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Monday, December 09, 2019

Greenhouse gas concentrations have been on the rise since they were first studied and recorded in 1958. So it comes as no surprise that the most recent measurements from the World Meteorological Organization show another record high for carbon dioxide concentrations in the atmosphere.

According to the Greenhouse Gas Bulletin released by the World Meteorological Organization Tuesday, the level of carbon dioxide in the atmosphere through 2013 reached 396 parts per million (ppm). This is almost 3 ppm higher than the concentration recorded in 2012.

The rise from 2012 to 2013 represents the largest annual increase since 1984, and the largest increase of the greenhouse gases studied (which also included methane and nitrous oxide). Carbon dioxide is widely acknowledged as one of the most important greenhouse gases to watch, as it can linger in the atmosphere for hundreds of years and traps heat, which leads to rising temperatures.

The following graph from the Greenhouse Gas Bulletin shows the consistent, upward trend of carbon dioxide concentrations during the past 30 years.

via Greenhouse Gas Bulletin

via Greenhouse Gas Bulletin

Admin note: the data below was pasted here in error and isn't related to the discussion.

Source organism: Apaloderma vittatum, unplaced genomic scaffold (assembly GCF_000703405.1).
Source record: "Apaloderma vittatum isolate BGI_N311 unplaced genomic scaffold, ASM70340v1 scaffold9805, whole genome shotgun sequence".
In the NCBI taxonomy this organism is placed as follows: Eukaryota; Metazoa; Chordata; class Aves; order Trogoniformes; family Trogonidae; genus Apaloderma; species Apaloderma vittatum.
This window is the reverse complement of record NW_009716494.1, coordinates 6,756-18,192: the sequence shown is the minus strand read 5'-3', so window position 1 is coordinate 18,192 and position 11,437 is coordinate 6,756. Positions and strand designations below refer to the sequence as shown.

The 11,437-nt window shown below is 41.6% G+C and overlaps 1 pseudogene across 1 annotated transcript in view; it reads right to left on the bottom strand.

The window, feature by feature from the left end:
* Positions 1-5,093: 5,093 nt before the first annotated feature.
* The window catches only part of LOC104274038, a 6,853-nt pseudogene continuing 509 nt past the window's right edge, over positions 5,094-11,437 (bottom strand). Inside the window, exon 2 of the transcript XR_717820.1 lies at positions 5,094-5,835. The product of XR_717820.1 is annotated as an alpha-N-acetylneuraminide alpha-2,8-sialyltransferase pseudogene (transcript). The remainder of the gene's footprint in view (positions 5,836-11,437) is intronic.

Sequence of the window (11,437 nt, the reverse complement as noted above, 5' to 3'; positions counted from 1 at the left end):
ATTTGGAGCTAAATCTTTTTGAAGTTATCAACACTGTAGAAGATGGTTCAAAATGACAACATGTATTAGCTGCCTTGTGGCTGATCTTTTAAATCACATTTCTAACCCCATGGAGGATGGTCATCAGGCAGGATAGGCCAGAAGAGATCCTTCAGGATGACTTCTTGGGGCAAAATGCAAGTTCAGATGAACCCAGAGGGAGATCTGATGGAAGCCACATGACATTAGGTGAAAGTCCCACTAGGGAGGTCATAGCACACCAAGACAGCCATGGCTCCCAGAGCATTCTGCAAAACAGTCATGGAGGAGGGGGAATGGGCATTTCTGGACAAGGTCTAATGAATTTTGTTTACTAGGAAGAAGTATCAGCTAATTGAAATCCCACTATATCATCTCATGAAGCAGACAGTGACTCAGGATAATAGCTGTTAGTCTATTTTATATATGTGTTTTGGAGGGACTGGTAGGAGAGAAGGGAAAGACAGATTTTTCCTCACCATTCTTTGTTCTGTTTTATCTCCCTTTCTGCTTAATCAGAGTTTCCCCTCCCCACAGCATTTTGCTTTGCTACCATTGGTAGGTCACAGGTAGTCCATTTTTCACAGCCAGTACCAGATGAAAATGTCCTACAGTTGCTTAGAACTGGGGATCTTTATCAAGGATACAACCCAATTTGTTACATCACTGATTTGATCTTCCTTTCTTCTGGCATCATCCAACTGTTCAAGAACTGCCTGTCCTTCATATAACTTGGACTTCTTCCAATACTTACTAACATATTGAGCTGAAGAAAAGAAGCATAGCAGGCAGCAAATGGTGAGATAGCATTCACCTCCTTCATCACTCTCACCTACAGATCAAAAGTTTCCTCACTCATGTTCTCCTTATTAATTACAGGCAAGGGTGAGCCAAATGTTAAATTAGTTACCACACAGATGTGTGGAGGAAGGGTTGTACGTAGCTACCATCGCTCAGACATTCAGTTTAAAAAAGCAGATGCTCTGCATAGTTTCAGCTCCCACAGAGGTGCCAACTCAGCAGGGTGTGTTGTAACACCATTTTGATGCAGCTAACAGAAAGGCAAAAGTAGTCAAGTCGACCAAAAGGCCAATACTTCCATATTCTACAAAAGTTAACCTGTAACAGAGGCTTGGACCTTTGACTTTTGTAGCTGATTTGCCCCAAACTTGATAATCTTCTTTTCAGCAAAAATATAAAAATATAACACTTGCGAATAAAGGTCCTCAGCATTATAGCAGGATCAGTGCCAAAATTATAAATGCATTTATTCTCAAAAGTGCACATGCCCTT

Carbon dioxide’s long-lasting nature means that the amount of CO2 trapped in the atmosphere will only continue to grow. The graph below shows the spike in 2013, with the rate of growth around 3 ppm. The only other spike as high occurred in 1998, which The Carbon Brief explains was the result of an El Niño event.

from greenhouse gas bulletin

via Greenhouse Gas Bulletin

Natural events, such as El Niño, can greatly influence levels of CO2 in the atmosphere. In the natural cycle of carbon dioxide, humans and animals breathe out CO2, plants absorb it, and oceans and soils absorb and emit CO2. Human activities have significantly altered that cycle. Burning oil, gas, and coal releases much more carbon dioxide than can be absorbed by plants, oceans, and soils. The findings from the Greenhouse Gas Bulletin indicate that increases in greenhouse gas emissions show no sign of subsiding.

Without aggressive action to limit CO2 and other greenhouse gas emissions, the uptick in concentrations will result in increased temperatures on Earth. The effects of higher temperatures are already being felt: California’s current drought has been deemed a state of emergency by Governor Jerry Brown, with no end in sight.

AFP Photo/Patrick Stollarz

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